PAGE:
Straight Outta Sundance 2016
Posted on: 29/04/2016
Sundance Film Festival is a renowned platform for original, authentic storytelling and a highly esteemed showcase for some of the most pressing and relevant issues of our time – so of course HRAFF sent along Programming Manager Lauren Valmadre to check out the latest films dealing with social issues.
“Audiences are more engaged with social issues than ever before and have more opportunities to have their thoughts and feelings voiced and heard by millions of people around the world. This is an exciting time to be a film festival focused on such content and if this year’s Sundance program and award winners are anything to go by, these kind of films will continue to develop and receive the attention that they deserve,” Valmadre said.
As part of her trek to Utah, Valmadre brought a selection of films straight from Sundance 2016 to screen at the Human Rights Arts & Film Festival this year. Here are some of the highlights.
“If you film us, we’ll break your camera.”
Intimidated and under surveillance from the Chinese government, first-time filmmaker Nanfu Wang becomes a target alongside her protagonist and human rights activist Ye Haiyan, a.k.a. Hooligan Sparrow. We follow Sparrow and her fellow activists as they travel to seek justice for six elementary school girls who have been sexually abused by their principal. Raw, energetic and a true act of cinematic bravery, Wang manages to smuggle her footage out of China to the big screen.
Maya Angelou and Still I Rise
Dr. Maya Angelou’s legendary writings, including I Know Why the Caged Bird Sings, Phenomenal Woman and On the Pulse of Morning, are merely a few examples of how words can truly change the world. Although she is most well noted for her poetry, Maya Angelou and Still I Rise celebrates her multiple talents including singing, dancing, filmmaking, academia and civil rights activism, how she inspired generations, pushed boundaries and never ceased in her long fight for freedom for all. Powerful, proud and prolific, Angelou’s story is one of true courage and creativity of a woman who fought for her beliefs and lived life to the fullest.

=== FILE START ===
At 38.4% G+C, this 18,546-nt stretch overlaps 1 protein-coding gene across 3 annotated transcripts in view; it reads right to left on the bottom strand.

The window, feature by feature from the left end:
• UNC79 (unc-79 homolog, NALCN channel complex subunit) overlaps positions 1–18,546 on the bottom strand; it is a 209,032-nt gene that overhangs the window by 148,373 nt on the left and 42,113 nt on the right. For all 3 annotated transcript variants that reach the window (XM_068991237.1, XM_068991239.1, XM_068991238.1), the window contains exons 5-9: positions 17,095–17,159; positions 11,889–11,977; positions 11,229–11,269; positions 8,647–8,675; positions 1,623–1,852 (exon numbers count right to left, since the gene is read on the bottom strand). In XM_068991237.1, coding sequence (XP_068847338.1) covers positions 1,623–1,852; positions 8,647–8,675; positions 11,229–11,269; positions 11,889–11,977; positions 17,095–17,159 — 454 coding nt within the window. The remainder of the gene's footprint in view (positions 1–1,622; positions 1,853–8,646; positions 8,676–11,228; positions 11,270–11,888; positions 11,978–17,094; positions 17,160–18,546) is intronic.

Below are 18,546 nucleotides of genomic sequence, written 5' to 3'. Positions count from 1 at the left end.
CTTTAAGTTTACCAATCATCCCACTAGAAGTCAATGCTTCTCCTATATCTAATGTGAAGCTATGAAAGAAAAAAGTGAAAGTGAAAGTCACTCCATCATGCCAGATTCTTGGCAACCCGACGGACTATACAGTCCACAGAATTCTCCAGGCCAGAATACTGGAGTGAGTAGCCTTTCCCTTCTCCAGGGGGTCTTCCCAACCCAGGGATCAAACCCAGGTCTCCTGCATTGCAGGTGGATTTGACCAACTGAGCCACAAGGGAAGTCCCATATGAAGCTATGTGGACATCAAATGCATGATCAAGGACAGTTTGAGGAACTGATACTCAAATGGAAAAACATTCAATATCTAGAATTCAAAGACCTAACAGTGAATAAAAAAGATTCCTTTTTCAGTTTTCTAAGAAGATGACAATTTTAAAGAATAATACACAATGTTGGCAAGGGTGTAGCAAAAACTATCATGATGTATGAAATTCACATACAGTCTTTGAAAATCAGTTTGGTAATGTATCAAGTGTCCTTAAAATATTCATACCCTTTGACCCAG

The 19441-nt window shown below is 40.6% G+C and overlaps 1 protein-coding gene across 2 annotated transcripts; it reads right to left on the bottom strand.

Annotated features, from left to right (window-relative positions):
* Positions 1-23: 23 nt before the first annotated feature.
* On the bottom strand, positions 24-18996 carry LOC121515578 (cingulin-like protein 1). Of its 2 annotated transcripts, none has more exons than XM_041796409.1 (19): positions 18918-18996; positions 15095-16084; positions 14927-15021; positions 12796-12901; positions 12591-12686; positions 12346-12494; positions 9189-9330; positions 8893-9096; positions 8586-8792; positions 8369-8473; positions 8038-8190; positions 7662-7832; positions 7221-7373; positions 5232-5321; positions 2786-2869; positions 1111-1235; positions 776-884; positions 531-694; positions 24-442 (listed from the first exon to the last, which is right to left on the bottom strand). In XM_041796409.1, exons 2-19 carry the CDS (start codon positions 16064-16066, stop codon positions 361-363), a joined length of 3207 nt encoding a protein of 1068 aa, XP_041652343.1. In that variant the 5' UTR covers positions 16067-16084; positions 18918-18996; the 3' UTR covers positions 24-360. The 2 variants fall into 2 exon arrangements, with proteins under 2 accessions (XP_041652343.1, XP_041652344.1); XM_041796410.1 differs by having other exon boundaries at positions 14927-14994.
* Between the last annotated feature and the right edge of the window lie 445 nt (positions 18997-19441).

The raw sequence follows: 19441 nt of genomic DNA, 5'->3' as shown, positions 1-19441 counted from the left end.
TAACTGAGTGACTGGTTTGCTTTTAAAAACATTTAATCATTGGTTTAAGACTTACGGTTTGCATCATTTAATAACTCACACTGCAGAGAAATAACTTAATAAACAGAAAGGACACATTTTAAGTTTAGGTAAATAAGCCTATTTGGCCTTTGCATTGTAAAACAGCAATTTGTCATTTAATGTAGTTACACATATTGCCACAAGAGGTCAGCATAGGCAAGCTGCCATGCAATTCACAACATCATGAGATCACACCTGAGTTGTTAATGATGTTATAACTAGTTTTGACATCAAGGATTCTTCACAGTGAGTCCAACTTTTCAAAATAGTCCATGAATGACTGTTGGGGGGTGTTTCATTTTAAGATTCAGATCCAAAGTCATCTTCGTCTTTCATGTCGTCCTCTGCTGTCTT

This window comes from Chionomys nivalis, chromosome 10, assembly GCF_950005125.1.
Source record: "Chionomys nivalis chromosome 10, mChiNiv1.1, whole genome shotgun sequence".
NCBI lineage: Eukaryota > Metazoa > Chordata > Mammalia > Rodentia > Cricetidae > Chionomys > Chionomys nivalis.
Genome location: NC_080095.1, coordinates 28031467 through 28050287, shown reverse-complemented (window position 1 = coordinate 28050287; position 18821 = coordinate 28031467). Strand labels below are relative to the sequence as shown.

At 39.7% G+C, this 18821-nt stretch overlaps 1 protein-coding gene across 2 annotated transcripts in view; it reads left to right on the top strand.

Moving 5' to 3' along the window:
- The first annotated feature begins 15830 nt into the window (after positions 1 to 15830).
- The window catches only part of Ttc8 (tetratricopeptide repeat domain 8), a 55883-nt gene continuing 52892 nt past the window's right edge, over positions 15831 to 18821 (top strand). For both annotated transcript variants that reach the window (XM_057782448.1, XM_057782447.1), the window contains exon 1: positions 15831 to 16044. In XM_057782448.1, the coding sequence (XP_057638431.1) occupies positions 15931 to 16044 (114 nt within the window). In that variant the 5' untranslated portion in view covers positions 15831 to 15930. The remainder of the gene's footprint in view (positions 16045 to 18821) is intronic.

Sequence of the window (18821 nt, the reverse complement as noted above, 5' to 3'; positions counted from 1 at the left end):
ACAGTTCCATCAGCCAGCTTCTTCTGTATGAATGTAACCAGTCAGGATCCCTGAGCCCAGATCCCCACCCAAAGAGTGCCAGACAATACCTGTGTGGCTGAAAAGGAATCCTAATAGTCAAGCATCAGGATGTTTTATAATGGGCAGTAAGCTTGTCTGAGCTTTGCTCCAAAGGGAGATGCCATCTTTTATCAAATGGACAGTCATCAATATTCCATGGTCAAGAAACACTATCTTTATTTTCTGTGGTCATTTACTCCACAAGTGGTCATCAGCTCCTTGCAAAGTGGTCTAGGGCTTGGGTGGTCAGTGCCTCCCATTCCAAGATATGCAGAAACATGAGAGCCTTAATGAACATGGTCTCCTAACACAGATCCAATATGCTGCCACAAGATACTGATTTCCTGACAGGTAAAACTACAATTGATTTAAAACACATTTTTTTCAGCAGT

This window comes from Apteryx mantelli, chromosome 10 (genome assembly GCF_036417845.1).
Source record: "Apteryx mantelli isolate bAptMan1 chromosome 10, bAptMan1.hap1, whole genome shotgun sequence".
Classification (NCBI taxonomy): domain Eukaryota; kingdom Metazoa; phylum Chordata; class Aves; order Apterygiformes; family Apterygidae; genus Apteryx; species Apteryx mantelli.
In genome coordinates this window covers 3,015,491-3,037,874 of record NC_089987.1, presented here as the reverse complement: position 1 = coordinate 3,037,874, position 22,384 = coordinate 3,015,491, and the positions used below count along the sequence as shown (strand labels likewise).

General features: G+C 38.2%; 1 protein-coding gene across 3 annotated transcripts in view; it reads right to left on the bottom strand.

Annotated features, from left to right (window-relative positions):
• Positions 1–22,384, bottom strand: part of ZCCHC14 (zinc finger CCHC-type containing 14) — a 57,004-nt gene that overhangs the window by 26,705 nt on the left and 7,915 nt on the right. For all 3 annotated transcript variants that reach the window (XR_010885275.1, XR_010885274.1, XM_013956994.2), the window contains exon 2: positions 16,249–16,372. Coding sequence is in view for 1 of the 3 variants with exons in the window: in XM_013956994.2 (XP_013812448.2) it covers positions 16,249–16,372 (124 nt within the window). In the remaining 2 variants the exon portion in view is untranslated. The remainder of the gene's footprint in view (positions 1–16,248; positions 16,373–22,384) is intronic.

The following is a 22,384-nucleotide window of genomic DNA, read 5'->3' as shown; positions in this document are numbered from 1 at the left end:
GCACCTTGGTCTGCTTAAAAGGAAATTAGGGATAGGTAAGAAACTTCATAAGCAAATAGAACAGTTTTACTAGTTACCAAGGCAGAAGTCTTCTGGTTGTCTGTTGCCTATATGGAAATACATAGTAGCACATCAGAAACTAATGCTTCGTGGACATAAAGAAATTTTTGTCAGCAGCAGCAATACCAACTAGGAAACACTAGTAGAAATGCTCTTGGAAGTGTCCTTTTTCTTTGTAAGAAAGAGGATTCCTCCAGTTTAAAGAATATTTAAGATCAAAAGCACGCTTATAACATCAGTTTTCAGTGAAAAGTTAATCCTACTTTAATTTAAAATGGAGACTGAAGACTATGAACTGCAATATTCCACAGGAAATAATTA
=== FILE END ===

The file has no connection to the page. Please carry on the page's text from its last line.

The Bad Kids (Closing Night)
Special Jury Prize winner, The Bad Kids, looks into the hallways of a Mojave Desert high school devoted to carrying at-risk students over the finish line to graduation. Dedicated principal Vonda Viland gives every ounce of her energy to ensuring these kids wake up on time, make it to class, and avoid the life of drugs and crime that might otherwise ensnare them. Lost In La Mancha directors Keith Fulton and Louis Pepe bring a clear-eyed focus and beautiful camerawork to this sensitive, challenging portrait.
The Human Rights Arts & Film Festival will be kicking of its national tour at ACMI 5 – 19 May. Book tickets at hraff.org.au or via the iPhone app. Join the conversation @humanrightsfest #hraff16.comments powered by Disqus